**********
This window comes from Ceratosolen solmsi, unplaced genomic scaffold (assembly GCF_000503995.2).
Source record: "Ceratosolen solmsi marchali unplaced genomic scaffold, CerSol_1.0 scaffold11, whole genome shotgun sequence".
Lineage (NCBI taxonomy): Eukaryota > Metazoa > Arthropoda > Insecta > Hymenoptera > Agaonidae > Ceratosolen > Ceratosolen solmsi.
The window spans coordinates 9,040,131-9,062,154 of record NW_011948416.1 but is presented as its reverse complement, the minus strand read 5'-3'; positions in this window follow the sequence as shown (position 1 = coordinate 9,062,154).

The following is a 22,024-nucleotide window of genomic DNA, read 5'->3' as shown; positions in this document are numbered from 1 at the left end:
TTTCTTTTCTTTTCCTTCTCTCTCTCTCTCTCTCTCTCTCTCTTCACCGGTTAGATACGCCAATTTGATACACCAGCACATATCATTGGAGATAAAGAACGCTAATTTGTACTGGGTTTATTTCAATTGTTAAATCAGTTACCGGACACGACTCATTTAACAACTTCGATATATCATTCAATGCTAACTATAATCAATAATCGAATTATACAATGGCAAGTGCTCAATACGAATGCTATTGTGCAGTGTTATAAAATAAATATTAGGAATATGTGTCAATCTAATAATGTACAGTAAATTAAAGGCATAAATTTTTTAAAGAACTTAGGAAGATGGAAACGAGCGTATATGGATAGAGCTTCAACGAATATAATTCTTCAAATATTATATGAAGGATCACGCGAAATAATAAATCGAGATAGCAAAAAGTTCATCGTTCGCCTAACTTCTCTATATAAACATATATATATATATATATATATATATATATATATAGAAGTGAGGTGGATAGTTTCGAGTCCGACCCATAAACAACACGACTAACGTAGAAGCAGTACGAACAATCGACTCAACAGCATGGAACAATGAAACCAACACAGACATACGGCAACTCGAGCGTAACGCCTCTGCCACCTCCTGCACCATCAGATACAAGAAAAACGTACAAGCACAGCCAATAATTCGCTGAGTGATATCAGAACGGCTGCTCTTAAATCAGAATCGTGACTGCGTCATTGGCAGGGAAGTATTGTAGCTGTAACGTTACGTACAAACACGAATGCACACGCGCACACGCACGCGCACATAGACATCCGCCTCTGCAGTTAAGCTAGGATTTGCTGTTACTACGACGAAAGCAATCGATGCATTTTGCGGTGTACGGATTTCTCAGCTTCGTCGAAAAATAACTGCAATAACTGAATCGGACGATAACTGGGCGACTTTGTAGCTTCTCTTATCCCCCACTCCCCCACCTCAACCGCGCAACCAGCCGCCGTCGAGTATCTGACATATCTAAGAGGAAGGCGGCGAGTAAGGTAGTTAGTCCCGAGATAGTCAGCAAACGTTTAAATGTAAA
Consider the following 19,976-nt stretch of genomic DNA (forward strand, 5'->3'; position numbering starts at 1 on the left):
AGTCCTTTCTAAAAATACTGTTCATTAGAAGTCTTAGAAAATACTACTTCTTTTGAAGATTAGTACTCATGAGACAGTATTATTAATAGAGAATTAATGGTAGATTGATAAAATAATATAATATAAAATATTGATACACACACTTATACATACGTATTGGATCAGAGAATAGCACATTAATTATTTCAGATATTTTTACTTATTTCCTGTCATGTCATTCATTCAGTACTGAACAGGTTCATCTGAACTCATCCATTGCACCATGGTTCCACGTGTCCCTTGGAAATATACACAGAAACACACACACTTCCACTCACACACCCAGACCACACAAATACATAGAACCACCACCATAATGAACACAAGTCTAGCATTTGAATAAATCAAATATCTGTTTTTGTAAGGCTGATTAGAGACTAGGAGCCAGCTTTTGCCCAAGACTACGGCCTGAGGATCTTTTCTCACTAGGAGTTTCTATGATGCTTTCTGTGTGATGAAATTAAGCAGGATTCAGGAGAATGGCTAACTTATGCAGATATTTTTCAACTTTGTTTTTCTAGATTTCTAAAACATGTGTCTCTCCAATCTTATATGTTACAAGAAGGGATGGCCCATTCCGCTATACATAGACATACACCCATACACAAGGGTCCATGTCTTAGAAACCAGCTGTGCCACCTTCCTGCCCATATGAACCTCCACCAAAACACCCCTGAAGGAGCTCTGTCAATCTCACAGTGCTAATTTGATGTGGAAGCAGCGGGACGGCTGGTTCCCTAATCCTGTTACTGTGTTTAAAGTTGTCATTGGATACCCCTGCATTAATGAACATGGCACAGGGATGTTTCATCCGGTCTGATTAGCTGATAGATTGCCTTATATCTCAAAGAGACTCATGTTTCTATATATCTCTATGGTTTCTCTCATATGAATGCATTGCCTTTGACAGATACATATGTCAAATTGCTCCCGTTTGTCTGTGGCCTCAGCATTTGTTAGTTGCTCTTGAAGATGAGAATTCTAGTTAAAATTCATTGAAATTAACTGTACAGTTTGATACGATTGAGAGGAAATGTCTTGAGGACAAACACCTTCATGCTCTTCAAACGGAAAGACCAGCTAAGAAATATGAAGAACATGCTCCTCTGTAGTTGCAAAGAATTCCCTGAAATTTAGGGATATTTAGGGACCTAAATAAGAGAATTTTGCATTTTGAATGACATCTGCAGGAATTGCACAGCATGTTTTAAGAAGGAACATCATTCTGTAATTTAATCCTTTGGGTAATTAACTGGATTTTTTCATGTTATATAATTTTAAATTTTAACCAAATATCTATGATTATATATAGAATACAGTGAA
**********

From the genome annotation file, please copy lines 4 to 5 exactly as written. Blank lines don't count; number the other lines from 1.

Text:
The window spans coordinates 9,040,131-9,062,154 of record NW_011948416.1 but is presented as its reverse complement, the minus strand read 5'-3'; positions in this window follow the sequence as shown (position 1 = coordinate 9,062,154).

The following is a 22,024-nucleotide window of genomic DNA, read 5'->3' as shown; positions in this document are numbered from 1 at the left end: